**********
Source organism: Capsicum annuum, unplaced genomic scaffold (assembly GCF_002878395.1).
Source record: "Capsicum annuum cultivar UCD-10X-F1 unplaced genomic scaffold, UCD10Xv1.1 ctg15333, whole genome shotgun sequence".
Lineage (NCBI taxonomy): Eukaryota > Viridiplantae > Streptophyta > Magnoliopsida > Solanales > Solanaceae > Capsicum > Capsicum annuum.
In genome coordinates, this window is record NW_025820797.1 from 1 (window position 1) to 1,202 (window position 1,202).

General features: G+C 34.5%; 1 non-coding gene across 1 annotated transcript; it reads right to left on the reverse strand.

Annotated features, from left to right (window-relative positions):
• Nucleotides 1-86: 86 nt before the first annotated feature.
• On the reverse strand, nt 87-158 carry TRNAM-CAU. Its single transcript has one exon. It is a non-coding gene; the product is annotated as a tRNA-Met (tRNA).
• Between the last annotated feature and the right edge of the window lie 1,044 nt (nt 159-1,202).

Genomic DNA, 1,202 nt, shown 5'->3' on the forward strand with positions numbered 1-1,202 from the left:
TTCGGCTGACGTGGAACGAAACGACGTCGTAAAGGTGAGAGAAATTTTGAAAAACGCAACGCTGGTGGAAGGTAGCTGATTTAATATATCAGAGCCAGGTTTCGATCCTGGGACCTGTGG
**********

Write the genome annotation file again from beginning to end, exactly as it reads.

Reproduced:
Source organism: Capsicum annuum, unplaced genomic scaffold (assembly GCF_002878395.1).
Source record: "Capsicum annuum cultivar UCD-10X-F1 unplaced genomic scaffold, UCD10Xv1.1 ctg15333, whole genome shotgun sequence".
Lineage (NCBI taxonomy): Eukaryota > Viridiplantae > Streptophyta > Magnoliopsida > Solanales > Solanaceae > Capsicum > Capsicum annuum.
In genome coordinates, this window is record NW_025820797.1 from 1 (window position 1) to 1,202 (window position 1,202).

General features: G+C 34.5%; 1 non-coding gene across 1 annotated transcript; it reads right to left on the reverse strand.

Annotated features, from left to right (window-relative positions):
• Nucleotides 1-86: 86 nt before the first annotated feature.
• On the reverse strand, nt 87-158 carry TRNAM-CAU. Its single transcript has one exon. It is a non-coding gene; the product is annotated as a tRNA-Met (tRNA).
• Between the last annotated feature and the right edge of the window lie 1,044 nt (nt 159-1,202).

Genomic DNA, 1,202 nt, shown 5'->3' on the forward strand with positions numbered 1-1,202 from the left:
TTCGGCTGACGTGGAACGAAACGACGTCGTAAAGGTGAGAGAAATTTTGAAAAACGCAACGCTGGTGGAAGGTAGCTGATTTAATATATCAGAGCCAGGTTTCGATCCTGGGACCTGTGG